Better Late Than Never?: Rabbit, Run by John Updike

Better Late Than Never?: Rabbit, Run by John Updike

So you run.

You do it for all sorts of reasons—because the road is flat, because the kids are loud, because your wife keeps giving you that look, because your husband is a fucking moron, because the shoes you’ve got on are just the right kind of snug and you ache for it, you ache for the pavement to bounce beneath your feet and the world to slide past you like it was set on wheels. You run because the days are just so damn tight lately. Because every hour that passes kills another life you never had and the walls close in and you find it that much harder to breathe.

There are a lot of reasons why you run, but there’s really only one Reason: to get out. To get free. Depending on what shape you’re in, you could make it a decent distance, if your legs are long and your lungs still work right. Maybe you make it out it of town. If you’re lucky, you might even get to the next state. But no matter how long your legs are, eventually they’ll give out; and when they do, it’s only a matter of time until everything else catches up to you. Running is great, but only while it lasts. And it can’t last forever.

Before Rabbit, Run, I’d never managed to get through a whole John Updike novel. I tried The Witches Of Eastwick, but I gave up after 50 pages; the prose was too meandering, and the characters too flatly hateful to hold my interest. The only real notion I had of Updike was that I always got him confused with John Steinbeck, enough so that when Updike passed away a couple of months ago, I was briefly amazed that the author of Grapes Of Wrath had lived to see our remake of the Great Depression. After I came to my senses, I had that impression I always get when an unfamiliar writer dies—that of a deadline missed, or an assignment dropped. Not a particularly important assignment, of course, but one I had been meaning to get around to eventually.

And hey, that’s what Better Late Than Never columns are all about. Updike left behind such a wealth of written material that it was hard to pick the best representation of his work; in the end, I just grabbed what’s probably his most famous novel, and crossed my fingers. Here I am, a week older and 307 pages wiser, and while I wouldn’t be comfortable giving Updike’s eulogy, I do think I have a clearer idea of the kind of novelist he was. In Witches, I found his descriptions maddeningly circular; in Rabbit, Run, that circularity, that holding the forward momentum back to take in the surroundings, works to capture the main characters’ lives. These are ordinary, sort of miserable people, and the only meaning they know can be found in an accumulation of moments.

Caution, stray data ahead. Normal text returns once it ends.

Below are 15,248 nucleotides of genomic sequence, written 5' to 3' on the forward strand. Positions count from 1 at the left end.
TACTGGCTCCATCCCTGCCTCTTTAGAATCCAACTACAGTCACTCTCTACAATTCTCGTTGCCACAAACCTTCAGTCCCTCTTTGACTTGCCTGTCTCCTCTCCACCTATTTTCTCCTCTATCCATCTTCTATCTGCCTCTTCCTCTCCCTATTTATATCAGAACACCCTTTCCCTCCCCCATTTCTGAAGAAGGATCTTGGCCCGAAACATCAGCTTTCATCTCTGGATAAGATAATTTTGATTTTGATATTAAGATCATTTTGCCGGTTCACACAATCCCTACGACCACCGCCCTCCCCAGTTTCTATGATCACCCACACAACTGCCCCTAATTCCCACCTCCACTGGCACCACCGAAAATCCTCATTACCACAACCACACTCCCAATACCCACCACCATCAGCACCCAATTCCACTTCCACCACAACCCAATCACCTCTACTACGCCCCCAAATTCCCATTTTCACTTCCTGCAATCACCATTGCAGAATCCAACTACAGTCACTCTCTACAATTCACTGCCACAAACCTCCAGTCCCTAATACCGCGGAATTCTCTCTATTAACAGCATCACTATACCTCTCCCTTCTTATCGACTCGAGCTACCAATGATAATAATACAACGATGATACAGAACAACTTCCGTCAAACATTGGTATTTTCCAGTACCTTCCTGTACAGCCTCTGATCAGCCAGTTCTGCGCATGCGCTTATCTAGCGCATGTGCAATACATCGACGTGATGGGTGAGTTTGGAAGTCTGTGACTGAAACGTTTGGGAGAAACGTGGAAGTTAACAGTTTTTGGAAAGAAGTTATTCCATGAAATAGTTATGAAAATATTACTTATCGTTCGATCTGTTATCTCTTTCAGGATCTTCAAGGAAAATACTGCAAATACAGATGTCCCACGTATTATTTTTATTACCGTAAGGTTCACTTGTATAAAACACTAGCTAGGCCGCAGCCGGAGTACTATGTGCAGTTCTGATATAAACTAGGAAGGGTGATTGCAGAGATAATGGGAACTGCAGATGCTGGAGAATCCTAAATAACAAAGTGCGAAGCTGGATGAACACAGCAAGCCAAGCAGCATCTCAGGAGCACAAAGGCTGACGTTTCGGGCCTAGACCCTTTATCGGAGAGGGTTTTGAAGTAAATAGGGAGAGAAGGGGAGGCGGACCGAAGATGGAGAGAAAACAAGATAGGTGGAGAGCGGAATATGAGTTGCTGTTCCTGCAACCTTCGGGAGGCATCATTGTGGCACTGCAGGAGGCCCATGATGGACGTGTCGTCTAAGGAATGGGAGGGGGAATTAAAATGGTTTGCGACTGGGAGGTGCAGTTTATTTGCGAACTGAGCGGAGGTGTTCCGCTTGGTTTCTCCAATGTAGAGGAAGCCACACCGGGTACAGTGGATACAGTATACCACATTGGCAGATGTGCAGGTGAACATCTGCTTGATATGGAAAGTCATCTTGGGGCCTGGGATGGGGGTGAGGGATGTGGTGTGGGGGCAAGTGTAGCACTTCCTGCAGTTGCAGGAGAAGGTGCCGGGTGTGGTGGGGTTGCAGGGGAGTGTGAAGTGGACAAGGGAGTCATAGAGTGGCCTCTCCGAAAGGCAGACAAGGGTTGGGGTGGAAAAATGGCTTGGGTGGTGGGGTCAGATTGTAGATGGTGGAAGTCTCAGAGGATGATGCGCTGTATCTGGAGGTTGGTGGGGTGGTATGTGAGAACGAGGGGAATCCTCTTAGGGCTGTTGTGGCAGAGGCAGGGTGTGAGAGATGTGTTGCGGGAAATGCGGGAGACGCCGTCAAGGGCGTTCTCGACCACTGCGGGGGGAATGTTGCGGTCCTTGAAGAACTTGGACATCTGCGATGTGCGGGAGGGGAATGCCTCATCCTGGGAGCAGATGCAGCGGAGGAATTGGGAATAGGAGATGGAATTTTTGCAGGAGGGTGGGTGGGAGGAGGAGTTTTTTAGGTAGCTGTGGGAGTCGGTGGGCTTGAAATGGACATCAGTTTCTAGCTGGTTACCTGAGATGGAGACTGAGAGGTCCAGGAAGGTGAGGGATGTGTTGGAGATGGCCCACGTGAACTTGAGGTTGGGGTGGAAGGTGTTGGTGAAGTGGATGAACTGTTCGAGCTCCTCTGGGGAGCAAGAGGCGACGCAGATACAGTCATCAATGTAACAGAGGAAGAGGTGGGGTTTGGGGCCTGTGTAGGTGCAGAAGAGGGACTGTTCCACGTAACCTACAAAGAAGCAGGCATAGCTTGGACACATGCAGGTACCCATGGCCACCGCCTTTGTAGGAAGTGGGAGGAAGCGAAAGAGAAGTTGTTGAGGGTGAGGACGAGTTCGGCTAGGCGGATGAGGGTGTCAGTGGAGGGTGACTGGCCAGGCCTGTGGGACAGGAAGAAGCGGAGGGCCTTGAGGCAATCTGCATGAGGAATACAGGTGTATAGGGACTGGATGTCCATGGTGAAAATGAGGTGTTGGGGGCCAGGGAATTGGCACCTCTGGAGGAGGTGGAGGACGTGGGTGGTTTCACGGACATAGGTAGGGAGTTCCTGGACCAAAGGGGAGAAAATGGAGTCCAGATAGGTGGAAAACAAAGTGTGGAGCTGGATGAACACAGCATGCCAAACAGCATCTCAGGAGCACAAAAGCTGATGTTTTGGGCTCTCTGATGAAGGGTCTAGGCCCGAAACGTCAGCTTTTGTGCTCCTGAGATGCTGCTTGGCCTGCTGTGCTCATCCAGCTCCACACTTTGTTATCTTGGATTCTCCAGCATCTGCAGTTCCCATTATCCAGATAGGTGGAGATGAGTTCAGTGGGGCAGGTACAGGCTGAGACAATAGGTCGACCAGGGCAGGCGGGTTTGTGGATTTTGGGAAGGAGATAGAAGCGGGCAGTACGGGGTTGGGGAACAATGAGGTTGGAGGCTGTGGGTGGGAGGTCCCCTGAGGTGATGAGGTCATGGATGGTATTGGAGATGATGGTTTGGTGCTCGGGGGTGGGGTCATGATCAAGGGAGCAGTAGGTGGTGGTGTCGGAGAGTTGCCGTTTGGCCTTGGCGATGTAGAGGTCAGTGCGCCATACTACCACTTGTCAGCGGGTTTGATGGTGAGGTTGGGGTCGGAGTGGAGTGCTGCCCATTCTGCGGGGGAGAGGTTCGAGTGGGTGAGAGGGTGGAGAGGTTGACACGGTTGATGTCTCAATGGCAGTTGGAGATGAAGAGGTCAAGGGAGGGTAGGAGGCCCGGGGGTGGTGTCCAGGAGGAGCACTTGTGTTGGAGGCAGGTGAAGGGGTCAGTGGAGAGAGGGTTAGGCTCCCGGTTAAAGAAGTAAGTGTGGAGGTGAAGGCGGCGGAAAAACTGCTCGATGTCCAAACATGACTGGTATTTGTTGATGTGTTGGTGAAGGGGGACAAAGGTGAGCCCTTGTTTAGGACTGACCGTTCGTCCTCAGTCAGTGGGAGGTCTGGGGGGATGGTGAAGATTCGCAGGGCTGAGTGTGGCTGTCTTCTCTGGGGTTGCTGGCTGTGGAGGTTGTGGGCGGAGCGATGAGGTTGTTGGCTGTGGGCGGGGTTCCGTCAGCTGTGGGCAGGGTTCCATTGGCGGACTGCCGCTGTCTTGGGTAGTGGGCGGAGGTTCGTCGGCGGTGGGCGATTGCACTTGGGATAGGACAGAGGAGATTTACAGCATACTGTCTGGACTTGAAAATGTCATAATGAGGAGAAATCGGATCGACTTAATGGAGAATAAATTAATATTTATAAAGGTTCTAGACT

Here’s an early passage, with Harry “Rabbit” Angstrom fooling around in a pick-up basketball game. He’s watching a kid he thinks has talent, just like he used to:

With luck he’ll become in time a crack athlete in the high school; Rabbit knows the way. You climb up through the little grades and then you get to the top and everybody cheers; with the sweat in your eyebrows you can’t see very well and the noise swirls around you and lifts you up, and then you’re out, not forgotten at first, just out, and it feels good and cool and free. You’re out, and sort of melt, and keep lifting, until you become like to these kids just one more piece of the sky of adults that hangs over them in the town, a piece that for some queer reason has clouded and visited them. They’ve not forgotten him; worse, they’ve never heard of him.

That transcendence only ever lasts a handful of seconds, the time it takes to complete the smooth motion of a jump shot. For that time—hell, even for the couple of years you keep making those shots—you’ve got it golden. But then you move on, and the feeling passes, and the worst of it is, you still remember it was there. You still remember what it was like when you actually mattered.

As heroes go, Rabbit isn’t much. A 26-year-old father and husband who spends his days pitching kitchen equipment and his nights dealing with a sullen, drunken wife, his youth is fading fast, and with it, any real chance for glory. So one afternoon, as much on a whim as anything, he flees. The closest thing he can give for a reason is that his wife, Janice, asked for cigarettes after he told her he’d decided to quit; it’s partly that, and it’s partly because he thinks she’s an idiot. But Rabbit isn’t much for introspection. He’s not all that smart. It seems like he doesn’t really understand why he’s running—he just does it because it’s something he can do.

One of the problems of coming to a famous novel years after it was first published is that there are generally few surprises left. Back when I read To Kill A Mockingbird, I knew the basic outline of the story, and I knew the ending; the book and movie were both strong enough that it didn’t matter much, but I still felt bad about not getting to experience it firsthand. With Run, though, the whole thing was a mystery. There are a series of novels about the title character, so I could be reasonably certain he didn’t die in this book. I knew that Rabbit was a former jock turned grown-up, but that was it. The story isn’t exactly plot-heavy, but there’s enough going on that I enjoyed flying blind. Some books are conventional enough that you could skip 50 pages and not miss a thing, but not this one.